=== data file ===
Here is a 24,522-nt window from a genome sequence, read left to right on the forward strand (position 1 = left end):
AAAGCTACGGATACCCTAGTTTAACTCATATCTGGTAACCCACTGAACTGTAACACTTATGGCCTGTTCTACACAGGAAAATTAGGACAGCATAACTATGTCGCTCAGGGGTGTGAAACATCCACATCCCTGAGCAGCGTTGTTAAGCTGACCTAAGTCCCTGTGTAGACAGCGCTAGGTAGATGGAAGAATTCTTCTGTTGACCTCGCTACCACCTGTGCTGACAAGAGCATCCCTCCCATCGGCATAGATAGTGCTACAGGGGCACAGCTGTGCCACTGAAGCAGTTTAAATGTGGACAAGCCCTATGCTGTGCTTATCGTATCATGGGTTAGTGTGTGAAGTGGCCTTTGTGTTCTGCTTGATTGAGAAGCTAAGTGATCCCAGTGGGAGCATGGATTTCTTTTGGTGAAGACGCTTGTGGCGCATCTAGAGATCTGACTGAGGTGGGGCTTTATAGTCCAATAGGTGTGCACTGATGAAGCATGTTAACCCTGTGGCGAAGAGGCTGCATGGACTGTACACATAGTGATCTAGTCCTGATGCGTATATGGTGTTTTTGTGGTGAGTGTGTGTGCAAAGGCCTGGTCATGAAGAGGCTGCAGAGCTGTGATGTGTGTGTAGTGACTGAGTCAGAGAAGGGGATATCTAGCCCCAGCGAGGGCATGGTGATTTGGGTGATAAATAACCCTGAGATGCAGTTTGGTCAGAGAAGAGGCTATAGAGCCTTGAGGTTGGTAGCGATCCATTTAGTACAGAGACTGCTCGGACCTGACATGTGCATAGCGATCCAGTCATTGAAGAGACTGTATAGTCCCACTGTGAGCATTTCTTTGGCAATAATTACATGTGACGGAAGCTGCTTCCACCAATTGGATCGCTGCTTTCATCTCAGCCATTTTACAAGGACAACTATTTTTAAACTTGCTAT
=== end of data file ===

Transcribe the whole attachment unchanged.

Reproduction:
Here is a 24,522-nt window from a genome sequence, read left to right on the forward strand (position 1 = left end):
AAAGCTACGGATACCCTAGTTTAACTCATATCTGGTAACCCACTGAACTGTAACACTTATGGCCTGTTCTACACAGGAAAATTAGGACAGCATAACTATGTCGCTCAGGGGTGTGAAACATCCACATCCCTGAGCAGCGTTGTTAAGCTGACCTAAGTCCCTGTGTAGACAGCGCTAGGTAGATGGAAGAATTCTTCTGTTGACCTCGCTACCACCTGTGCTGACAAGAGCATCCCTCCCATCGGCATAGATAGTGCTACAGGGGCACAGCTGTGCCACTGAAGCAGTTTAAATGTGGACAAGCCCTATGCTGTGCTTATCGTATCATGGGTTAGTGTGTGAAGTGGCCTTTGTGTTCTGCTTGATTGAGAAGCTAAGTGATCCCAGTGGGAGCATGGATTTCTTTTGGTGAAGACGCTTGTGGCGCATCTAGAGATCTGACTGAGGTGGGGCTTTATAGTCCAATAGGTGTGCACTGATGAAGCATGTTAACCCTGTGGCGAAGAGGCTGCATGGACTGTACACATAGTGATCTAGTCCTGATGCGTATATGGTGTTTTTGTGGTGAGTGTGTGTGCAAAGGCCTGGTCATGAAGAGGCTGCAGAGCTGTGATGTGTGTGTAGTGACTGAGTCAGAGAAGGGGATATCTAGCCCCAGCGAGGGCATGGTGATTTGGGTGATAAATAACCCTGAGATGCAGTTTGGTCAGAGAAGAGGCTATAGAGCCTTGAGGTTGGTAGCGATCCATTTAGTACAGAGACTGCTCGGACCTGACATGTGCATAGCGATCCAGTCATTGAAGAGACTGTATAGTCCCACTGTGAGCATTTCTTTGGCAATAATTACATGTGACGGAAGCTGCTTCCACCAATTGGATCGCTGCTTTCATCTCAGCCATTTTACAAGGACAACTATTTTTAAACTTGCTAT